Online Exhibition: The Diverse World of Manga: Shōjo Manga and Female Manga Artists: Breaking Gender Roles: Women in Men’s Dress, Men in Women’s Dress, and More

Breaking Gender Roles: Women in Men's Dress, Men in Women's Dress, and More

Story Shōjo manga started with Tezuka Osamu’s 『リボンの騎士 (Princess Knight)』, whose protagonist is a girl in men’s attire. This work was inspired by the all-female musical theater group Takarazuka in which all roles, including men’s, are played by female performers. The motif of “dansō no reijin (a beauty in male attire)”---a woman wearing men’s dress and acting manly, or a woman who hides her true identity and pretends to be a man---has repeatedly appeared in shōjo manga throughout the 1970s and 1980s. Such characters were often depicted as matured, stylish, and independent individuals with strong will. In the story, such “dansō no reijin” character serves as the object of same-sex adoration by other characters and the juvenile girl readers. She helps develop drama, and provides a more exciting stage which girls could not normally experience. The concept---a woman giving up her femininity and acting like a man---may reflect the reality of women having very limited careers. Before Japan legally guaranteed equal employment via the Men-Women Equal Employment Opportunity Law of 1986, women’s career path was extremely limited. In the male-dominated society of the 1970s, female employees in large companies were expected to resign when they got married, in order to be fulltime housewives. If they choose to compete with men and climb the career ladder, they were expected to work like a man, and give up the supposed “woman’s dream.”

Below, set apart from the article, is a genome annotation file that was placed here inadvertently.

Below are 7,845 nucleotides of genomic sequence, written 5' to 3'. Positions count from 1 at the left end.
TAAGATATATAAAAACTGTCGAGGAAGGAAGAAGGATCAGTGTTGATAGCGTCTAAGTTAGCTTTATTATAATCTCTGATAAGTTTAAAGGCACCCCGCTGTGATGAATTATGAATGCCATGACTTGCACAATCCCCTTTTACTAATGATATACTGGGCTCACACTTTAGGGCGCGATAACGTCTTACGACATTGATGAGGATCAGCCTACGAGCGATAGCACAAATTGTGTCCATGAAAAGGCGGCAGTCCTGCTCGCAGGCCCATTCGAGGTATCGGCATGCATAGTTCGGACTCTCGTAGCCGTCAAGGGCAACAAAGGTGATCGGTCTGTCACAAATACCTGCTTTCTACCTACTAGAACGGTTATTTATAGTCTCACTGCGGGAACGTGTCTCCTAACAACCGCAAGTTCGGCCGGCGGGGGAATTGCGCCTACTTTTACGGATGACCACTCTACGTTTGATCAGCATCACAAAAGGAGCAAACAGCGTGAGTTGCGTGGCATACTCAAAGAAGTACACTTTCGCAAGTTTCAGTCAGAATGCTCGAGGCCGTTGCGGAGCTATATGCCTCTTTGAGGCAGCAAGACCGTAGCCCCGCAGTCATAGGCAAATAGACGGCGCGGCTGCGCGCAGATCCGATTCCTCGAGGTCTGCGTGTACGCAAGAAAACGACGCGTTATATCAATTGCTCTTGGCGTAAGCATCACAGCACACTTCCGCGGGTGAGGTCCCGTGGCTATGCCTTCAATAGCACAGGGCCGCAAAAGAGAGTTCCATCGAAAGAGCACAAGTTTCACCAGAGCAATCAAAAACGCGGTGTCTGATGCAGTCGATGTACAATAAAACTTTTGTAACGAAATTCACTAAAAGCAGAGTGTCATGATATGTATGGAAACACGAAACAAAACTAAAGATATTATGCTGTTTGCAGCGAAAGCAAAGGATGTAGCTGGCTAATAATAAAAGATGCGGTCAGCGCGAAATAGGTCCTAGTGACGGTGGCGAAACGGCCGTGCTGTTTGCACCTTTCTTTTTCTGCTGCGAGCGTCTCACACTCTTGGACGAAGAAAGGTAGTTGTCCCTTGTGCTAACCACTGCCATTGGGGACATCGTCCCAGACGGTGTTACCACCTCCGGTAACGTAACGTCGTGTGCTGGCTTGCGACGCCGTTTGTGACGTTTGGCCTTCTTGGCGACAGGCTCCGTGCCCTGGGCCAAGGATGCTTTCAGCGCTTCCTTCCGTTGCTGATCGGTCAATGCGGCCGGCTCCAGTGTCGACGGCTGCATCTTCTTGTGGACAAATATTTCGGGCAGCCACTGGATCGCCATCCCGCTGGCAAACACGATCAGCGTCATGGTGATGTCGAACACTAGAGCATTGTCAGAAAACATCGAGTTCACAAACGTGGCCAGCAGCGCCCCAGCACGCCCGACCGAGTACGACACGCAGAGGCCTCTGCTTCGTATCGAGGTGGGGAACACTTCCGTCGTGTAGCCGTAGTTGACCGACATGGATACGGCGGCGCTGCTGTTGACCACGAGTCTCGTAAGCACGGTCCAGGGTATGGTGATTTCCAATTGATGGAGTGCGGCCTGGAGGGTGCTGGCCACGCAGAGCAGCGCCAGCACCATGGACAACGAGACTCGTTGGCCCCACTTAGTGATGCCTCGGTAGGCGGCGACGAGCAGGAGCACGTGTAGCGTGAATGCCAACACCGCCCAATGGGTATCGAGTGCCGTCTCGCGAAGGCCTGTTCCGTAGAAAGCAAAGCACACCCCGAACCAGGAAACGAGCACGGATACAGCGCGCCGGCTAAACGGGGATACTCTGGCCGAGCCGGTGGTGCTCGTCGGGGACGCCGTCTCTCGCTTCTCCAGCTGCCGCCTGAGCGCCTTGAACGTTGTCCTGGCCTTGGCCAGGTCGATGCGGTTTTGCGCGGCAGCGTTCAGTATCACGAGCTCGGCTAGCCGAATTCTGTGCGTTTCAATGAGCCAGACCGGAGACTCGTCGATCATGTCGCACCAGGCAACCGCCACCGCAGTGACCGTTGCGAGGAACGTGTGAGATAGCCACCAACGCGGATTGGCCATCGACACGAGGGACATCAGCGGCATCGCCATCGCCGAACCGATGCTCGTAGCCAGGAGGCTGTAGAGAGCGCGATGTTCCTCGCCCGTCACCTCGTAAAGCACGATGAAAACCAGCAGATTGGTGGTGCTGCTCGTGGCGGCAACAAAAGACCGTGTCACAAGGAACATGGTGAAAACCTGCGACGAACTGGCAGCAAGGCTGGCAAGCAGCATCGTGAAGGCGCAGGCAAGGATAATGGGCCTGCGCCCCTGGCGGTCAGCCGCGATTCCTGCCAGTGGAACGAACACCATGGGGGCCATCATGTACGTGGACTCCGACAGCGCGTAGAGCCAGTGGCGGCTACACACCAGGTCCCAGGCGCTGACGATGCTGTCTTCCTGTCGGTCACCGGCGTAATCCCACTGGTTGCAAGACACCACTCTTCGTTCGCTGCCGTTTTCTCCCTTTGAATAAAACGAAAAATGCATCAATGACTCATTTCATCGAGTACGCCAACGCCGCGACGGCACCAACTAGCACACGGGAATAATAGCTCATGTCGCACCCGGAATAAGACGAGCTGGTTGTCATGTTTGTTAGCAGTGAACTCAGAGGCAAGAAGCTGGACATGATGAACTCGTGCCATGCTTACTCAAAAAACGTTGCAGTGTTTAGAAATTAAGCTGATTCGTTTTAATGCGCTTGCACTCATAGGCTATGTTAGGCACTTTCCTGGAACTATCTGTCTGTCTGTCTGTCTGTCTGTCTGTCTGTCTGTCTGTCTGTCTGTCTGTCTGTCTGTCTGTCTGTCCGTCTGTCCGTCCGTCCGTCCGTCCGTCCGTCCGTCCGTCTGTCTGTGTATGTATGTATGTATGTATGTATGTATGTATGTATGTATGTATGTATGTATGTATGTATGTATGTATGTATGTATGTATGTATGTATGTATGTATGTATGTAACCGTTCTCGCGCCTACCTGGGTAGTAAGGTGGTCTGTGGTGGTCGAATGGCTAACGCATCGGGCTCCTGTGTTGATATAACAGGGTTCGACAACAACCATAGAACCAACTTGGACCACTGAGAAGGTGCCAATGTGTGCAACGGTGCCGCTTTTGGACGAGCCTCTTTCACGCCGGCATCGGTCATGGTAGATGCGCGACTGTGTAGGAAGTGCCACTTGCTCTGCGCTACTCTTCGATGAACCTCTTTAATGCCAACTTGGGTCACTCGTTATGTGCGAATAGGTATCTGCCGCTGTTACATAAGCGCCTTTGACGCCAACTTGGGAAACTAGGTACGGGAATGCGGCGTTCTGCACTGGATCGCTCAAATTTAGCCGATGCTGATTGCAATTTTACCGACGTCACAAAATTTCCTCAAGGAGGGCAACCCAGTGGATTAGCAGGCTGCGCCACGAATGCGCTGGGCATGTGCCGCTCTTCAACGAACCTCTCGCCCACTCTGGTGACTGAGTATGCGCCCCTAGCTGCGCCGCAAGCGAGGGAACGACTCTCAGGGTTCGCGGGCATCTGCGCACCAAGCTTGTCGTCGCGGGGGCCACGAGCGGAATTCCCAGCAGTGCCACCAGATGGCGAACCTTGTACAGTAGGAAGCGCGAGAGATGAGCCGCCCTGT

To a lesser degree, shōjo manga presents men in girls’ dress. Oftentimes the masculinity of such characters is deprived, and they are depicted as more beautiful than other female characters. The role of such a character is often to enhance the manly personality of the heroine. As such, shōjo manga has produced many works which subvert the boundary of gender and gender roles.

Ribon no kishi (Princess Knight), 1953-1956

Ribon no kishiThis is a representative work for Tezuka Osamu from his early career, and is probably the first story manga created for girls. This fantasy story is about the adventure of a girl named Sapphire, who must hide her true identity and pretend to be a male prince to protect the right of succession from the vicious Duke Duralumin. In this story, God gives every soon to be born baby a heart; the one who received a man’s heart would grow to be indomitable and courageous, and the one who received a woman’s heart would grow to be kind and gentle. Sapphire received both a man’s and woman’s heart, so she can surpass her gender boundary. While she wears a mask and fights against evil as an unidentified knight, she also disguises herself as “a maiden with flaxen hair” and falls in love with Prince Charming. Sapphire’s adventure fascinated girls, who were expected to become a kind and gentle wife and mother when they grow up. The ideal gender role is clearly presented, but many dansō no reijin characters would follow this work and shake traditional gender roles.

(Image taken from the exhibition catalog below, page 18.)

Berusaiyu no bara (The Rose of Versailles), 1972-1973